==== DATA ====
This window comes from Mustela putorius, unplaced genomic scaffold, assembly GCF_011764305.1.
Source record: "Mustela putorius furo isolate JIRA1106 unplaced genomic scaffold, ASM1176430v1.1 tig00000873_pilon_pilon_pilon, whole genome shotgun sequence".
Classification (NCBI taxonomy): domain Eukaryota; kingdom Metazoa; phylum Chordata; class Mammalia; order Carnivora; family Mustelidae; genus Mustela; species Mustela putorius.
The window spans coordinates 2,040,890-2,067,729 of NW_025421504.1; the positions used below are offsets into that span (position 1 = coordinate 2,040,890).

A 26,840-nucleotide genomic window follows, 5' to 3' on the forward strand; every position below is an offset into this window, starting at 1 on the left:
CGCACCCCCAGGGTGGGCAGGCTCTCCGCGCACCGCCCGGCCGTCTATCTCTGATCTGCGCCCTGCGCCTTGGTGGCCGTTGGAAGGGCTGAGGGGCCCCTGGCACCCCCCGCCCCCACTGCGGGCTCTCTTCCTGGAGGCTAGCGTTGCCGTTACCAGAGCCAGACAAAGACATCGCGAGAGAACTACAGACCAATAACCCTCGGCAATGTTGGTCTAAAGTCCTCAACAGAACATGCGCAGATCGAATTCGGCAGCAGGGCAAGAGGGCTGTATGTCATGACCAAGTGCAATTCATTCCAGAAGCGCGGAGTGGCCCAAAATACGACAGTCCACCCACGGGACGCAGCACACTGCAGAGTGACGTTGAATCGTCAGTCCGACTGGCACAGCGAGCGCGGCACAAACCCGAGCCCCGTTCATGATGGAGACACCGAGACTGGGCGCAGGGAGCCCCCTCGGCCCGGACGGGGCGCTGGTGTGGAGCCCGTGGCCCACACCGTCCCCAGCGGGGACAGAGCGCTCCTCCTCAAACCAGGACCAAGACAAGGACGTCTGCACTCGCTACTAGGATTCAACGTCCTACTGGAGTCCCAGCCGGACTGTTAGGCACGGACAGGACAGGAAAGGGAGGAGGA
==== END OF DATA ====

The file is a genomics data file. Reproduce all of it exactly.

This window comes from Mustela putorius, unplaced genomic scaffold, assembly GCF_011764305.1.
Source record: "Mustela putorius furo isolate JIRA1106 unplaced genomic scaffold, ASM1176430v1.1 tig00000873_pilon_pilon_pilon, whole genome shotgun sequence".
Classification (NCBI taxonomy): domain Eukaryota; kingdom Metazoa; phylum Chordata; class Mammalia; order Carnivora; family Mustelidae; genus Mustela; species Mustela putorius.
The window spans coordinates 2,040,890-2,067,729 of NW_025421504.1; the positions used below are offsets into that span (position 1 = coordinate 2,040,890).

A 26,840-nucleotide genomic window follows, 5' to 3' on the forward strand; every position below is an offset into this window, starting at 1 on the left:
CGCACCCCCAGGGTGGGCAGGCTCTCCGCGCACCGCCCGGCCGTCTATCTCTGATCTGCGCCCTGCGCCTTGGTGGCCGTTGGAAGGGCTGAGGGGCCCCTGGCACCCCCCGCCCCCACTGCGGGCTCTCTTCCTGGAGGCTAGCGTTGCCGTTACCAGAGCCAGACAAAGACATCGCGAGAGAACTACAGACCAATAACCCTCGGCAATGTTGGTCTAAAGTCCTCAACAGAACATGCGCAGATCGAATTCGGCAGCAGGGCAAGAGGGCTGTATGTCATGACCAAGTGCAATTCATTCCAGAAGCGCGGAGTGGCCCAAAATACGACAGTCCACCCACGGGACGCAGCACACTGCAGAGTGACGTTGAATCGTCAGTCCGACTGGCACAGCGAGCGCGGCACAAACCCGAGCCCCGTTCATGATGGAGACACCGAGACTGGGCGCAGGGAGCCCCCTCGGCCCGGACGGGGCGCTGGTGTGGAGCCCGTGGCCCACACCGTCCCCAGCGGGGACAGAGCGCTCCTCCTCAAACCAGGACCAAGACAAGGACGTCTGCACTCGCTACTAGGATTCAACGTCCTACTGGAGTCCCAGCCGGACTGTTAGGCACGGACAGGACAGGAAAGGGAGGAGGA